Here's a great tip:
Enter your email address and we'll send you our weekly magazine by email with fresh, exciting and thoughtful content that will enrich your inbox and your life, week after week. And it's free.
Oh, and don't forget to like our facebook page too!
A new online course
Starting January 22nd
Register »
Contact Us

The Caretaker

The Caretaker

 Email

My home backs onto a small elementary school. I love to watch for the first signs of activity each morning as I busy myself in my kitchen, which overlooks the sprawling grounds. I survey the children scurrying along as they line up to enter the building. Several moments later, the few latecomers will straggle in.

In the afternoons, my youngest son and I will spy on the children at recess, playing ball games or climbing the bars. In the winter, they'll frolic in the snow, and in the spring, boisterous boys will splash in the puddles.

Later, we'll watch the building empty as the children run off to the waiting cars of parents or caregivers. The yard then becomes silent and desolate.


One figure, however, always remains.

The school caretaker will arrive in the early hours of dawn, just as my morning coffee begins to percolate. Soon I'll see him working in the yard, picking up papers. On snowy, blistery mornings, he'll be bundled in his bulky snowsuit, pushing the large snow-blowing machine back and forth along the winding walkways. Then, he'll lift his heavy shovel to reach the narrower crevices that his machine has overlooked.

The caretaker is still there at the end of the day, long after the children have departed. In the spring, he'll haul his oversized, green garbage bag, picking up the tossed candy wrappers and miscellaneous papers that never reached their proper destination. He'll empty the many trash bins placed throughout the large campus and tend to the overgrown grass.

Often, when I peek through my window's shutters, long after it has grown dark outdoors, I'll again observe his familiar figure. Lights throughout the building will systematically switch on, as his tall frame treks from room to room carrying his mop and pail.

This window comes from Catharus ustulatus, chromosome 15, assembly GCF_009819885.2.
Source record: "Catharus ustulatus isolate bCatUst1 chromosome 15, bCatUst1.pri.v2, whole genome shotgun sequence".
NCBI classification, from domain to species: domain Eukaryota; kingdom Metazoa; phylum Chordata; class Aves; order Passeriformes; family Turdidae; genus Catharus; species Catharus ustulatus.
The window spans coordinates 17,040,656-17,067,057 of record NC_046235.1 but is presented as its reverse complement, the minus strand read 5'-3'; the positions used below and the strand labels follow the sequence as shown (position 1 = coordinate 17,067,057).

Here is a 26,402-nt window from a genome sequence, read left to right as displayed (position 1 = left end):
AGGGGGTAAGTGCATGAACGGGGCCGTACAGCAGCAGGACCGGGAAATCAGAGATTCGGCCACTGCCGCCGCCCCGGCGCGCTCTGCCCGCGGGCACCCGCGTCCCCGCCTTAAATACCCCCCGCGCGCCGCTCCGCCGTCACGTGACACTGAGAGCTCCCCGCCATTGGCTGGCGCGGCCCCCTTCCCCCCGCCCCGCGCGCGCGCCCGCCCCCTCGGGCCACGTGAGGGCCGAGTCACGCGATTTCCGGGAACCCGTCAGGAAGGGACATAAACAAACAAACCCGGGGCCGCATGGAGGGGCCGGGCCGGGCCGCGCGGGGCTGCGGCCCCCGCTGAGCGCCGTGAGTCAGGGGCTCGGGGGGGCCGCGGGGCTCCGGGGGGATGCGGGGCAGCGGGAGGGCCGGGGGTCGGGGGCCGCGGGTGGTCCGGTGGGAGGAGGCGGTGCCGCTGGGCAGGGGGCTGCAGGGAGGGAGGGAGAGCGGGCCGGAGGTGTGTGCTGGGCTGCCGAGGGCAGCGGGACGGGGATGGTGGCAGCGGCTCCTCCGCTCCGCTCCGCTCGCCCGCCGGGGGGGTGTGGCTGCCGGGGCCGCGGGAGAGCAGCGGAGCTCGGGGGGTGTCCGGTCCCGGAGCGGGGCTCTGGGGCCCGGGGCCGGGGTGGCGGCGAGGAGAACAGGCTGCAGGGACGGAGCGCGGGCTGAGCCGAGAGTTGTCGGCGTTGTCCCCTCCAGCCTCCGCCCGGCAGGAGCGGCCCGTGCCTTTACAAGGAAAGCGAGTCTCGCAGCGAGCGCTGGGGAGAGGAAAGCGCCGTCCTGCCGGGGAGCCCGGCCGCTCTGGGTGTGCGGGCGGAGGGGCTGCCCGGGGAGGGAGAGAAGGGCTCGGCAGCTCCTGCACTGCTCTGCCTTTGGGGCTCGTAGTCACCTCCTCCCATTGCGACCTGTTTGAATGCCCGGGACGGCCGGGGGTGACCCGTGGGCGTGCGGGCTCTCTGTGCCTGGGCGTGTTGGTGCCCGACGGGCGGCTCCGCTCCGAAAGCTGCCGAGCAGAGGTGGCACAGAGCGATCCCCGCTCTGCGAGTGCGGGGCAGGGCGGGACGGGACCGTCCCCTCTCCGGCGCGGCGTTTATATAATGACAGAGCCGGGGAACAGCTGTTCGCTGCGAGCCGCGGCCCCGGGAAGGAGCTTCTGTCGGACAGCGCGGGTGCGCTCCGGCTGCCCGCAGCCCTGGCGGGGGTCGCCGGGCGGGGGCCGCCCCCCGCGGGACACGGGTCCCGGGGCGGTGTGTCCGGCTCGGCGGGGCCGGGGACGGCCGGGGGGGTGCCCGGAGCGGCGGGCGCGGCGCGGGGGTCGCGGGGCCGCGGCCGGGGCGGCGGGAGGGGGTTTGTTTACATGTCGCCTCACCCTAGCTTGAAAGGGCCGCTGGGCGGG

Sometimes, even late at night, I'll spot him locking up and firmly securing all the building's doors and windows.


I wonder if the school children pay any attention to their unobtrusive caretaker.

When they scuttle across the clean walkway, do they stop to consider how many hours it took to clear it? As they carelessly toss their wrappers, do they pay heed to how yesterday's have miraculously disappeared? As they track mud across the school's hallways, do they remember how the floors once gleamed?

Do they greet their devoted caretaker with a smile in the morning? Do they know his name? Do they wave goodbye as they rush to the waiting cars in the afternoon?

I doubt they give him much notice or gratitude. To be honest, I have almost no recollection of the caretakers of the schools I attended.


But from the corner of my kitchen window, I can see him, day and night, watching, caring and maintaining.

Every day. All day.

Making sure "his" children won't trip over their own carelessness, opening up doors for them and minding their many needs, with pride and quiet diligence.

Observing the unknown caretaker's assiduous work, day in, day out, makes me wonder how often we give proper recognition to the sometimes invisible, but nevertheless essential, people in our lives.

Moreover, I wonder, how often do we take a moment to recognize, appreciate and properly acknowledge and greet the invisible Caretaker of our world?

Chana Weisberg is the editor of TheJewishWoman.org. She lectures internationally on issues relating to women, relationships, meaning, self-esteem and the Jewish soul. She is the author of five popular books.
Illustration by Yudit Blesofsky
© Copyright, all rights reserved. If you enjoyed this article, we encourage you to distribute it further, provided that you comply with Chabad.org's copyright policy.
 Email
Join the Discussion
Sort By:
3 Comments
1000 characters remaining
David England August 3, 2004

the Caretaker Well, as a school caretaker, your article certainly hits the spot! Thankfully, most of the children at "my" school know me and know some of what I do for them.

If I may, for other caretakers, custodians and site managers, a recommended site to visit is http://www.thecaretakers.net/cgi-bin/yabb/YaBB.cgi where they will find forums catering specificially for us with jobs, news and hints and tips. All made welcome.

Obviously, I have been blessed, by the big guy in the sky, for my school and surrounds, are surely blessed. Reply

Adam Neira Melbourne, Great Southern Land June 9, 2004

Job Advertisement : Temple Mount Caretaker The Temple Mount needs a caretaker at the moment. It is looking a bit "worse for wear" don't you think ? The site has such unrealised potential... Reply

Robert B Godwin Olympia, WA June 8, 2004

The Caretaker While your commentary obviously was directed to our appreciation of HaShem, the Supreme Caretaker, this particular piece was personal.

My daughter and her husband are elementary school custodians in different districts.

Almost all of the students know my son-in-law, and are careful to keep the school and grounds relatively clean. His school has been selected as the cleanest in the school district almost every year.

Her husband also worked with his two daughters on a night job when they were in high school, cleaning a commercial office building for their spending money. No allowance for them!

Back in the late Forties, I worked my way through religious high school as an after-school janitor to pay the tuition, and well-remember the two custodians working days and weekends.

When people remark how clean a restaurant is, I tell them they should be grateful to the unseen worker who comes in at 2:00 am to clean up after them. Reply

Related Topics
This page in other languages